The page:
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Adam Thorpe

Author of Ulverton

27+ Works 1,190 Members 30 Reviews 4 Favorited

About the Author

Includes the name: Thorpe Adam

Works by Adam Thorpe

Ulverton (1992) — Author — 388 copies
Hodd (2009) 88 copies
Nineteen Twenty-One (2001) 87 copies
The Rules of Perspective (2005) 81 copies
Pieces of Light (1998) 75 copies
Still (1993) 71 copies
On Silbury Hill (1702) 53 copies
Between Each Breath (2007) 53 copies
The Standing Pool (2008) 47 copies
No Telling (2003) 44 copies
Flight (2012) 39 copies
Missing Fay (2017) 33 copies
Shifts (2000) 24 copies
Is This the Way You Said? (2006) 22 copies

Associated Works

Madame Bovary (1857) — Translator, some editions — 26,202 copies
Thérèse Raquin (1867) — Translator, some editions — 3,147 copies
Mortification: Writers' Stories of Their Public Shame (2003) — Contributor — 280 copies
Four Letter Word: New Love Letters (2007) — Contributor — 136 copies
Granta 137: Followers (2016) — Contributor — 56 copies
Beacons: Stories for Our Not So Distant Future (2013) — Contributor — 34 copies

Tagged

Common Knowledge

Birthdate
1956-12-05
Gender
male
Nationality
UK
Birthplace
Paris, France
Occupations
poet
novelist
playwright

Members

Reviews

92/2020. This book couldn't be closer to having been written for me. Like the author, I too have a long-lasting love affair with Silbury Hill that began in my teens, although my home Downs were elsewhere and so were my supplementary spiralling mounds. However, if you're interested in the history and landscape of Silbury and the surrounding Avebury complex, and you don't mind those subjects being related to you partly through the medium of Adam Thorpe's personal memoir then you too might find this neatly written and beautifully illustrated book is for you (albeit maybe more of a 4/5 for a more general reader rather than my personal 5/5).

Ultimately, your relationship with an enigma such as Silbury Hill is what you bring to it as a passing tourist, a practising artist, a professional archaeologist, a hopeful neopagan, or whatever you choose, because the enigma never answers no matter what you call it.
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spiralsheep | 1 other review | Jul 20, 2020 |
This book is so difficult to absolutely categorise. It combines a history book, a memoir and with some natural history, all focusing on the prehistoric monument that is Silbury Hill.

This amazing structure is the largest man made mound in Europe measuring 40m high and covering an area of five acres, and is believed to have been constructed around 4750 years ago. Even though it has outlived its creators for several millennia, nobody has a single clue as to its purpose. That said, there has been plenty of speculation, and when viewed through the lens of the neolithic landscape it may have played some ritual purpose.

Thorpe first became aware of the monument when he was a boarder at Marlborough school. Of excursions from school he walked and cycled the landscape and even climbed it. It played an important part in his formative years as he escaped from the school. He makes journeys to Avebury and and other neolithic sites to try and understand the place, but without drawing any firm conclusions.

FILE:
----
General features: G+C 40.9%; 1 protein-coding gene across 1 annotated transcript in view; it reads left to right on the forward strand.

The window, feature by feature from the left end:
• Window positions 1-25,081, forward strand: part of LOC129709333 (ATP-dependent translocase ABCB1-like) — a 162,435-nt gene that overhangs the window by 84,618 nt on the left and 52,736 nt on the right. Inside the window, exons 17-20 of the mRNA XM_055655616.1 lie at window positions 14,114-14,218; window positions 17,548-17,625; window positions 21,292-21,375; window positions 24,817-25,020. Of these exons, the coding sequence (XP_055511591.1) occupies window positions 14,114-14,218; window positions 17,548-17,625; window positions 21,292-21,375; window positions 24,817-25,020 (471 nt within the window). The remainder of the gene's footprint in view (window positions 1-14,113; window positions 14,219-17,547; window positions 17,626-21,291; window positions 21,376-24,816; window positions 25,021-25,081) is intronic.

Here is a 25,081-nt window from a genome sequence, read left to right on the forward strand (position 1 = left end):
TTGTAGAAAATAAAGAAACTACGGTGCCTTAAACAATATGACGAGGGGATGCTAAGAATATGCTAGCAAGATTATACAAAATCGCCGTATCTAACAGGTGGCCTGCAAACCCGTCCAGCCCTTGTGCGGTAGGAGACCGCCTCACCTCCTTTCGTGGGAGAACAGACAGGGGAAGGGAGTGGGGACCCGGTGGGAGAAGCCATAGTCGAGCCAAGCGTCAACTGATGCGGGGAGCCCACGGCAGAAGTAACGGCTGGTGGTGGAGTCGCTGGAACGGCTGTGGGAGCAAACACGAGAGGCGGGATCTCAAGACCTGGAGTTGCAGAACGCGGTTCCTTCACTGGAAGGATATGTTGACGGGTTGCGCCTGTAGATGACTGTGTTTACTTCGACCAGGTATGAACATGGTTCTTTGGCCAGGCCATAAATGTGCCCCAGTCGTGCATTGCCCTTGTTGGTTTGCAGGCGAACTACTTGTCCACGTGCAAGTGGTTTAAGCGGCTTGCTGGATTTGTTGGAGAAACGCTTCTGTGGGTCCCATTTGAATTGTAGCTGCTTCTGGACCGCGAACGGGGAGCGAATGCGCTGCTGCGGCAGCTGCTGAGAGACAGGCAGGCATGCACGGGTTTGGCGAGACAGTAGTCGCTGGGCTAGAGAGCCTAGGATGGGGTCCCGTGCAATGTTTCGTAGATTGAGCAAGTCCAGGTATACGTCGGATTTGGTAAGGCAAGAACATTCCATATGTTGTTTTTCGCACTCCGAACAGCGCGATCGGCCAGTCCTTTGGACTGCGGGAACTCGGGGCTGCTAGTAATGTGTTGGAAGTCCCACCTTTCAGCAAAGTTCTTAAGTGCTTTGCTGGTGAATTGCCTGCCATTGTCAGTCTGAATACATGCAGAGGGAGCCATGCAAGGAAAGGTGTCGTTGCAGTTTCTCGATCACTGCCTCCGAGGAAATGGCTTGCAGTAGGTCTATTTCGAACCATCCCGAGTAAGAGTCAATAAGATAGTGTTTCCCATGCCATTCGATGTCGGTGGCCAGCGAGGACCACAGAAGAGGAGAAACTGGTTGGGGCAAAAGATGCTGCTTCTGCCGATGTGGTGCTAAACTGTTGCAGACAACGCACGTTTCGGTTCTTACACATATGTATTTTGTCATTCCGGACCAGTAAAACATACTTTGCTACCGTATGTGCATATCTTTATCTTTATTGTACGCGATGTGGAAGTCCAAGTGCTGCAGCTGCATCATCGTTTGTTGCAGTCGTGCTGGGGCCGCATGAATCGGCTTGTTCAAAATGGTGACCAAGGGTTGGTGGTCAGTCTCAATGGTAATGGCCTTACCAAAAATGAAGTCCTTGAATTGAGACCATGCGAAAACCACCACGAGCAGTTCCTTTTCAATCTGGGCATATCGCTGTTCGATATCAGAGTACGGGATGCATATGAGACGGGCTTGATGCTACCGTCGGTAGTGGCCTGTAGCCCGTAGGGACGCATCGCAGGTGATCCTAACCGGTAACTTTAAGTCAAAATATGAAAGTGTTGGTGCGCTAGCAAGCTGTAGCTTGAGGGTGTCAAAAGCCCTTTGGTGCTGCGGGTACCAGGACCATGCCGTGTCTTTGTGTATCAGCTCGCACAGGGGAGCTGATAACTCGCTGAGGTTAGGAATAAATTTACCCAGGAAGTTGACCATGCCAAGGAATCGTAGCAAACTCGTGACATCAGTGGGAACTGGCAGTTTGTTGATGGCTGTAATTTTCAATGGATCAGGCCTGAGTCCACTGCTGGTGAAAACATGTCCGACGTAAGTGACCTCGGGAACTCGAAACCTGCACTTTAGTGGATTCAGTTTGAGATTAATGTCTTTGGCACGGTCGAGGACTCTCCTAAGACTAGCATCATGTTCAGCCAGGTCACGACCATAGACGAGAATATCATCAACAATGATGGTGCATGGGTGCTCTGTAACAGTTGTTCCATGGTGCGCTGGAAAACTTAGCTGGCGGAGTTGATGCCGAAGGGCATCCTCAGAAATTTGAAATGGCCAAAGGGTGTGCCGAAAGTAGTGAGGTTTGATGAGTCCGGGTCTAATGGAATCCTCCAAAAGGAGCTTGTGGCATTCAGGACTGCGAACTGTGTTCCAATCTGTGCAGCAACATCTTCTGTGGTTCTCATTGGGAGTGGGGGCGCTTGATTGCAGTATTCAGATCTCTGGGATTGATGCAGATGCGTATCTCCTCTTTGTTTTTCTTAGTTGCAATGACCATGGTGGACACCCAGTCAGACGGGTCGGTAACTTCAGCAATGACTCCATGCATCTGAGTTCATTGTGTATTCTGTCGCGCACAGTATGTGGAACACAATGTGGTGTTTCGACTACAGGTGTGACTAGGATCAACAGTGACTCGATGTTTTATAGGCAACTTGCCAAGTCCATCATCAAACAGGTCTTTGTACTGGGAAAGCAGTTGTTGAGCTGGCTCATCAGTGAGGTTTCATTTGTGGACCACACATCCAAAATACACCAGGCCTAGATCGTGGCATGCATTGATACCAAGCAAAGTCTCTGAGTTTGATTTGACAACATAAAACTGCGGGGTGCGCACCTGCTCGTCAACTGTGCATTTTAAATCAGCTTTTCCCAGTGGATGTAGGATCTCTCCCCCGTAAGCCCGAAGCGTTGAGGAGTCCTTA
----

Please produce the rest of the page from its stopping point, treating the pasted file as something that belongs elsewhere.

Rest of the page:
It is a beautifully written book though, as he deftly weaves the narrative between his childhood and recent visits to Silbury, with some of the characters that he meets on his travels, and the overlay of the paganism that you get around these sites. As an aside, this is a beautifully made book too. The size and weight of the book and paper feel just right, and the font makes for easy reading.
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PDCRead | 1 other review | Apr 6, 2020 |
A thrilling and page-turning novel that follows the fast changing life of Bob Winrush as his shady past threatens to catch up with him with possibly fatal consequences. In the past Bob has been a passenger jet pilot, later a cargo pilot (a freight dog in the jargon) and at the start of the book, a personal pilot to a wealthy sheik from Dubai. In the midst of an acrimonious divorce, Bob is unceremoniously sacked by the sheik as details of some of the cargoes that he carried emerge and one of his former employers starts to have concerns that Bob may reveal too much information to an investigating journalist to avoid shocking publicity. This all makes for an highly entertaining read as Bob attempts to discover who is behind the threats and to avoid their clutches as he seeks to re-evaluate his earlier life.… (more)
 
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camharlow2 | Aug 27, 2019 |
The plot of ‘Missing Fay’ revolves around the unexplained disappearance of Fay Sheehan. This is similar to Jon McGregor’s recent novel ‘Reservoir 13’, but whereas that novel focuses on the consequences of a disappearance upon the villagers, Adam Thorpe’s book examines the effect upon a variety of people, some of whom are visiting or very new to Lincoln, where Fay lived, and never met her. Fay comes across as an authentic, lively fourteen year old, full of insecurities and thus defensive and mouthy towards her elders. As for the other main characters, often they seem to be unhappy in their existence and this is highlighted in their reactions to Fay’s fate. This makes for a depressingly sad picture of modern life and loneliness, not only in a relatively poor area of England, but in many parts of the world.… (more)
 
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camharlow2 | Jan 3, 2019 |

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Statistics

Works
27
Also by
7
Members
1,190
Popularity
#21,607
Rating
½ 3.7
Reviews
30
ISBNs
88
Languages
6
Favorited
4

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